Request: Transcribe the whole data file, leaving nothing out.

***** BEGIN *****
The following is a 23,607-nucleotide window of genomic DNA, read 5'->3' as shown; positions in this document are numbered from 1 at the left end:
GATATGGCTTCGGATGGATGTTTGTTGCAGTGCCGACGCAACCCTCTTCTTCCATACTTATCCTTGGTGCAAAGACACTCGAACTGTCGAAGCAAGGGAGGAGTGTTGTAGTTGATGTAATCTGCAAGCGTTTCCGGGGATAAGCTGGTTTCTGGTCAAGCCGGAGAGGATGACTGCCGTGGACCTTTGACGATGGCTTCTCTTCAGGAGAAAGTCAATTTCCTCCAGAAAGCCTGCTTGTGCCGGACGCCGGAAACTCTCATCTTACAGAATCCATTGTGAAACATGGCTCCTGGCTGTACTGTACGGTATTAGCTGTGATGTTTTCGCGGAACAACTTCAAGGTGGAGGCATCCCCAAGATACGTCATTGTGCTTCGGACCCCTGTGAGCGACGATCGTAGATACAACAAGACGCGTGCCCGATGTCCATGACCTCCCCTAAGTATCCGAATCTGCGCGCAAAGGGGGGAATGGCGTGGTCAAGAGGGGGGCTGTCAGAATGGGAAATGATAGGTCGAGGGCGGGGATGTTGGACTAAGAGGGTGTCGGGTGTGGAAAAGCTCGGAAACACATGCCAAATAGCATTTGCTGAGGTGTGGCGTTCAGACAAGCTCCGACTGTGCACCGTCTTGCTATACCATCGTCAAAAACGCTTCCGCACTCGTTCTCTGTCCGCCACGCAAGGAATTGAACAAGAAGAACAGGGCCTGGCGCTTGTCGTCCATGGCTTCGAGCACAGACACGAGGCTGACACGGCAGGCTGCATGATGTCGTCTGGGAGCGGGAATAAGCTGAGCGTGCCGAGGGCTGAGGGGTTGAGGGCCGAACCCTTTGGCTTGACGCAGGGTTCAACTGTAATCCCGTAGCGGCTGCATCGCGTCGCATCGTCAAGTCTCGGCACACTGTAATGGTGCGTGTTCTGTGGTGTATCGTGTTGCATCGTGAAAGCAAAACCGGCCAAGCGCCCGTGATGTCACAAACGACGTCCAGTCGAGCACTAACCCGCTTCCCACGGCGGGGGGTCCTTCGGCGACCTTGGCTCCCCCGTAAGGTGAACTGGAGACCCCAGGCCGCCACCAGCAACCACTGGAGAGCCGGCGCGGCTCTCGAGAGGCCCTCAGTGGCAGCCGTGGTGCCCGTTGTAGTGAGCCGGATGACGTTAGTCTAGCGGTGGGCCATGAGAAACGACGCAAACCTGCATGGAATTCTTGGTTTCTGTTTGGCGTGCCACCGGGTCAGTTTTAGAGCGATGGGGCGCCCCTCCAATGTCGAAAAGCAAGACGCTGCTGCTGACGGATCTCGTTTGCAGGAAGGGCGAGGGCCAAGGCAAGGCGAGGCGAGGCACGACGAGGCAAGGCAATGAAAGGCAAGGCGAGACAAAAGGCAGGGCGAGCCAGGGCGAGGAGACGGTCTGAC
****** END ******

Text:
The following is a 23,607-nucleotide window of genomic DNA, read 5'->3' as shown; positions in this document are numbered from 1 at the left end:
GATATGGCTTCGGATGGATGTTTGTTGCAGTGCCGACGCAACCCTCTTCTTCCATACTTATCCTTGGTGCAAAGACACTCGAACTGTCGAAGCAAGGGAGGAGTGTTGTAGTTGATGTAATCTGCAAGCGTTTCCGGGGATAAGCTGGTTTCTGGTCAAGCCGGAGAGGATGACTGCCGTGGACCTTTGACGATGGCTTCTCTTCAGGAGAAAGTCAATTTCCTCCAGAAAGCCTGCTTGTGCCGGACGCCGGAAACTCTCATCTTACAGAATCCATTGTGAAACATGGCTCCTGGCTGTACTGTACGGTATTAGCTGTGATGTTTTCGCGGAACAACTTCAAGGTGGAGGCATCCCCAAGATACGTCATTGTGCTTCGGACCCCTGTGAGCGACGATCGTAGATACAACAAGACGCGTGCCCGATGTCCATGACCTCCCCTAAGTATCCGAATCTGCGCGCAAAGGGGGGAATGGCGTGGTCAAGAGGGGGGCTGTCAGAATGGGAAATGATAGGTCGAGGGCGGGGATGTTGGACTAAGAGGGTGTCGGGTGTGGAAAAGCTCGGAAACACATGCCAAATAGCATTTGCTGAGGTGTGGCGTTCAGACAAGCTCCGACTGTGCACCGTCTTGCTATACCATCGTCAAAAACGCTTCCGCACTCGTTCTCTGTCCGCCACGCAAGGAATTGAACAAGAAGAACAGGGCCTGGCGCTTGTCGTCCATGGCTTCGAGCACAGACACGAGGCTGACACGGCAGGCTGCATGATGTCGTCTGGGAGCGGGAATAAGCTGAGCGTGCCGAGGGCTGAGGGGTTGAGGGCCGAACCCTTTGGCTTGACGCAGGGTTCAACTGTAATCCCGTAGCGGCTGCATCGCGTCGCATCGTCAAGTCTCGGCACACTGTAATGGTGCGTGTTCTGTGGTGTATCGTGTTGCATCGTGAAAGCAAAACCGGCCAAGCGCCCGTGATGTCACAAACGACGTCCAGTCGAGCACTAACCCGCTTCCCACGGCGGGGGGTCCTTCGGCGACCTTGGCTCCCCCGTAAGGTGAACTGGAGACCCCAGGCCGCCACCAGCAACCACTGGAGAGCCGGCGCGGCTCTCGAGAGGCCCTCAGTGGCAGCCGTGGTGCCCGTTGTAGTGAGCCGGATGACGTTAGTCTAGCGGTGGGCCATGAGAAACGACGCAAACCTGCATGGAATTCTTGGTTTCTGTTTGGCGTGCCACCGGGTCAGTTTTAGAGCGATGGGGCGCCCCTCCAATGTCGAAAAGCAAGACGCTGCTGCTGACGGATCTCGTTTGCAGGAAGGGCGAGGGCCAAGGCAAGGCGAGGCGAGGCACGACGAGGCAAGGCAATGAAAGGCAAGGCGAGACAAAAGGCAGGGCGAGCCAGGGCGAGGAGACGGTCTGAC